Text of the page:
27 August 2009

H1N1 warning to pregnant women

Health authorities issued a renewed warning to pregnant women, especially those in the last trimester, to see their doctors if experiencing flu symptoms.

Health authorities issued a renewed warning to pregnant women on Monday as the total of confirmed South African swine flu deaths reached 18.

Nine of the deceased were pregnant women, most of whom had been in the last third of their pregnancies, the National Institute for Communicable Diseases said in a statement.

The institute said pregnancy had been identified as a particular risk factor for severe swine flu.

"It is critical that pandemic influenza A H1N1 infection should receive particular attention in any pregnant woman with influenza-like illness (fever, muscle pain and/or dry cough)," it said.

"In the earlier stages of pregnancy the decision to treat must be made by the doctor based on the clinical condition of the patient.

"In the second and especially the third trimester of pregnancy, urgent treatment should be considered with the appropriate antiviral drugs particularly if there is any sign of pneumonia (shortness of breath) and prior to any laboratory testing and results being received."

The institute added however that most swine flu cases in South Africa remained mild and "self-limiting". Routine H1N1 testing for everyone with flu-like illness was still not recommended.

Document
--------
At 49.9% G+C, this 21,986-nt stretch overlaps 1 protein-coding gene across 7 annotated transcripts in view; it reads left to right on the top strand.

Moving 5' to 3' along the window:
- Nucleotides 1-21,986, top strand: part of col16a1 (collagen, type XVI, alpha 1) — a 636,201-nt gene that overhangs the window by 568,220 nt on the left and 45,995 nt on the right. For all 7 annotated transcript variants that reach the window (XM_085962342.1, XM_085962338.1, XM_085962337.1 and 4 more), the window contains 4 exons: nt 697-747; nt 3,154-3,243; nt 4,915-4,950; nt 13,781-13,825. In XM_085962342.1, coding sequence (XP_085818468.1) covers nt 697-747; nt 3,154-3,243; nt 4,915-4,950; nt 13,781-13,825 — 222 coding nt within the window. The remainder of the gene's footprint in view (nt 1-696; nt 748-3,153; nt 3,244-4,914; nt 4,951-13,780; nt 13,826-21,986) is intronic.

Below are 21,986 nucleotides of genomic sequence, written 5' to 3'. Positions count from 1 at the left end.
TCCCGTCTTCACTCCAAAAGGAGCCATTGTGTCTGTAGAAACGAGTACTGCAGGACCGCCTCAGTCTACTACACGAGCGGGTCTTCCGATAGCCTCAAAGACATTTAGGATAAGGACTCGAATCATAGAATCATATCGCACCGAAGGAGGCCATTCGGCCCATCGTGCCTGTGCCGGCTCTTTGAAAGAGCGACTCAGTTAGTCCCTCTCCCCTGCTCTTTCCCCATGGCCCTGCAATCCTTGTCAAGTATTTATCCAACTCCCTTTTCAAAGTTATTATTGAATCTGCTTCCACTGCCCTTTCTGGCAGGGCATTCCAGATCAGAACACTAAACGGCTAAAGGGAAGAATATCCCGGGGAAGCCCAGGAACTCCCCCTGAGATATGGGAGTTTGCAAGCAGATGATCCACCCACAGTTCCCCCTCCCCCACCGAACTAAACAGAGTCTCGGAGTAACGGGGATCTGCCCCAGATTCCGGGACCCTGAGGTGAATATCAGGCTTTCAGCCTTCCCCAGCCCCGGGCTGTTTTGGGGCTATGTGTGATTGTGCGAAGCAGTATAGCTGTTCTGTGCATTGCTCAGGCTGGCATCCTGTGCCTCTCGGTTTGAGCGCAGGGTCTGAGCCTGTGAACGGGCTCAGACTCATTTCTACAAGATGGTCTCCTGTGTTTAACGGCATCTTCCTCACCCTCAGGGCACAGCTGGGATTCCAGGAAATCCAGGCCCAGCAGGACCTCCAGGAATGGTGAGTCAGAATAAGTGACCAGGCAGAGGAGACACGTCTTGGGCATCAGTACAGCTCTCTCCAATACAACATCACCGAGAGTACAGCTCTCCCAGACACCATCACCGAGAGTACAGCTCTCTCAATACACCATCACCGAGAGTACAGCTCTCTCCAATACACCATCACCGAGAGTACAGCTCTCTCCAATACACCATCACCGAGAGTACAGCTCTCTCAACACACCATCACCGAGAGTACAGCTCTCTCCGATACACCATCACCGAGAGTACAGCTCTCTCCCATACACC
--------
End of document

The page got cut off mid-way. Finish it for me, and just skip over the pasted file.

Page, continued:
Nationwide, there had been 5118 laboratory-confirmed cases of swine flu. "The likelihood of influenza-like illness being due to the pandemic influenza strain is very likely at this moment because of the widespread outbreak which appears to have replaced the seasonal influenza," it said.

A laboratory test was not necessary to guide treatment. The institute's statement was echoed by Eastern Cape health department spokesman Sizwe Kupelo, who appealed to residents of the province not to demand testing through private doctors.

Not only was this an unnecessary expense -- it would cost about R800 --but it put huge strain on testing facilities that were needed for patients at real risk, such as pregnant women.

The province had given instructions that people with flu symptoms visiting public health facilities should jump the queue, so they could be treated quickly and sent home to rest for the recommended seven days.

He said an unfortunate consequence of the province's swine flu awareness campaign, which included pamphlet distribution at taxi ranks, was that people visiting clinics were now rattling off a list of symptoms that they did not necessarily have.

"We call on people to trust us. If there is a crisis, we will be the first to say so," he said.

There have been two confirmed swine flu deaths in the province. Kupelo said specimens from two other suspected swine flu deaths had been sent for analysis. (Reuters Health)


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